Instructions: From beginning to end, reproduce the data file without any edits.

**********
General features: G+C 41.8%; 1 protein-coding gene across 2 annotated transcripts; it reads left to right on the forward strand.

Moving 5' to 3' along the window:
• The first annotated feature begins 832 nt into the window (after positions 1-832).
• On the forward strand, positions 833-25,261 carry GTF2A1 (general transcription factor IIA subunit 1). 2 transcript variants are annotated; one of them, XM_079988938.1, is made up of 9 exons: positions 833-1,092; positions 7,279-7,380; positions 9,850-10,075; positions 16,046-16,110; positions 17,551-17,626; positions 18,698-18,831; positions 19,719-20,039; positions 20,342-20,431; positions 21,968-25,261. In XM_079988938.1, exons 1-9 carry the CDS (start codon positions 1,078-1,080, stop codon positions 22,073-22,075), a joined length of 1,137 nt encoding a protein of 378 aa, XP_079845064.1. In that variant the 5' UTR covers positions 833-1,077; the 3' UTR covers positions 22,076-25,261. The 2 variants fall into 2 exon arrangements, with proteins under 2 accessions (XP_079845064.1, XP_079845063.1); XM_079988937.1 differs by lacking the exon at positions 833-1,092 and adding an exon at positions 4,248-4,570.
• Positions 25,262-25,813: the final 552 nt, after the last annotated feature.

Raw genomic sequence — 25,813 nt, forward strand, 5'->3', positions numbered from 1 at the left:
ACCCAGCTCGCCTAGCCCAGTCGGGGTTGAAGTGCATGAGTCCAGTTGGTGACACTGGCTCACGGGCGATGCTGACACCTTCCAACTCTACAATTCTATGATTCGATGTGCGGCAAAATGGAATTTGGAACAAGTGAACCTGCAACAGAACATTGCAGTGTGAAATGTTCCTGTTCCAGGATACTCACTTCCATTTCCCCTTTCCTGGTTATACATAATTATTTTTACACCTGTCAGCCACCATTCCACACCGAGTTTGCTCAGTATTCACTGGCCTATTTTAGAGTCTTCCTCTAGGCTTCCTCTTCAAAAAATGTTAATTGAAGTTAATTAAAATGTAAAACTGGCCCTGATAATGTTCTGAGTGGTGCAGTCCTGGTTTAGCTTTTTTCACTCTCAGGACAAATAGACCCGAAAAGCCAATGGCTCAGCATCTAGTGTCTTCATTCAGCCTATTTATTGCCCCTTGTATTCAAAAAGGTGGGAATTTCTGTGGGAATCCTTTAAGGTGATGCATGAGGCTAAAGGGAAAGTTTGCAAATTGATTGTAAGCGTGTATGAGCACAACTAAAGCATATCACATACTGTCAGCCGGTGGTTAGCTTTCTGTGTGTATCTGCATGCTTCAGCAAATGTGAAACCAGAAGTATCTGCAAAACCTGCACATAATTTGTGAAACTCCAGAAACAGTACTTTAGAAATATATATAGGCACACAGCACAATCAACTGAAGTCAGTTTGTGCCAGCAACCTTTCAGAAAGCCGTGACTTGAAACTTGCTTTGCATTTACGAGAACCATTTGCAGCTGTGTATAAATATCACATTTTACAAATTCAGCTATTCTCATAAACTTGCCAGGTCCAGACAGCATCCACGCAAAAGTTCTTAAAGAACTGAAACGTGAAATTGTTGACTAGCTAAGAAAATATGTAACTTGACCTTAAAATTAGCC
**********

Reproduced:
General features: G+C 41.8%; 1 protein-coding gene across 2 annotated transcripts; it reads left to right on the forward strand.

Moving 5' to 3' along the window:
• The first annotated feature begins 832 nt into the window (after positions 1-832).
• On the forward strand, positions 833-25,261 carry GTF2A1 (general transcription factor IIA subunit 1). 2 transcript variants are annotated; one of them, XM_079988938.1, is made up of 9 exons: positions 833-1,092; positions 7,279-7,380; positions 9,850-10,075; positions 16,046-16,110; positions 17,551-17,626; positions 18,698-18,831; positions 19,719-20,039; positions 20,342-20,431; positions 21,968-25,261. In XM_079988938.1, exons 1-9 carry the CDS (start codon positions 1,078-1,080, stop codon positions 22,073-22,075), a joined length of 1,137 nt encoding a protein of 378 aa, XP_079845064.1. In that variant the 5' UTR covers positions 833-1,077; the 3' UTR covers positions 22,076-25,261. The 2 variants fall into 2 exon arrangements, with proteins under 2 accessions (XP_079845064.1, XP_079845063.1); XM_079988937.1 differs by lacking the exon at positions 833-1,092 and adding an exon at positions 4,248-4,570.
• Positions 25,262-25,813: the final 552 nt, after the last annotated feature.

Raw genomic sequence — 25,813 nt, forward strand, 5'->3', positions numbered from 1 at the left:
ACCCAGCTCGCCTAGCCCAGTCGGGGTTGAAGTGCATGAGTCCAGTTGGTGACACTGGCTCACGGGCGATGCTGACACCTTCCAACTCTACAATTCTATGATTCGATGTGCGGCAAAATGGAATTTGGAACAAGTGAACCTGCAACAGAACATTGCAGTGTGAAATGTTCCTGTTCCAGGATACTCACTTCCATTTCCCCTTTCCTGGTTATACATAATTATTTTTACACCTGTCAGCCACCATTCCACACCGAGTTTGCTCAGTATTCACTGGCCTATTTTAGAGTCTTCCTCTAGGCTTCCTCTTCAAAAAATGTTAATTGAAGTTAATTAAAATGTAAAACTGGCCCTGATAATGTTCTGAGTGGTGCAGTCCTGGTTTAGCTTTTTTCACTCTCAGGACAAATAGACCCGAAAAGCCAATGGCTCAGCATCTAGTGTCTTCATTCAGCCTATTTATTGCCCCTTGTATTCAAAAAGGTGGGAATTTCTGTGGGAATCCTTTAAGGTGATGCATGAGGCTAAAGGGAAAGTTTGCAAATTGATTGTAAGCGTGTATGAGCACAACTAAAGCATATCACATACTGTCAGCCGGTGGTTAGCTTTCTGTGTGTATCTGCATGCTTCAGCAAATGTGAAACCAGAAGTATCTGCAAAACCTGCACATAATTTGTGAAACTCCAGAAACAGTACTTTAGAAATATATATAGGCACACAGCACAATCAACTGAAGTCAGTTTGTGCCAGCAACCTTTCAGAAAGCCGTGACTTGAAACTTGCTTTGCATTTACGAGAACCATTTGCAGCTGTGTATAAATATCACATTTTACAAATTCAGCTATTCTCATAAACTTGCCAGGTCCAGACAGCATCCACGCAAAAGTTCTTAAAGAACTGAAACGTGAAATTGTTGACTAGCTAAGAAAATATGTAACTTGACCTTAAAATTAGCC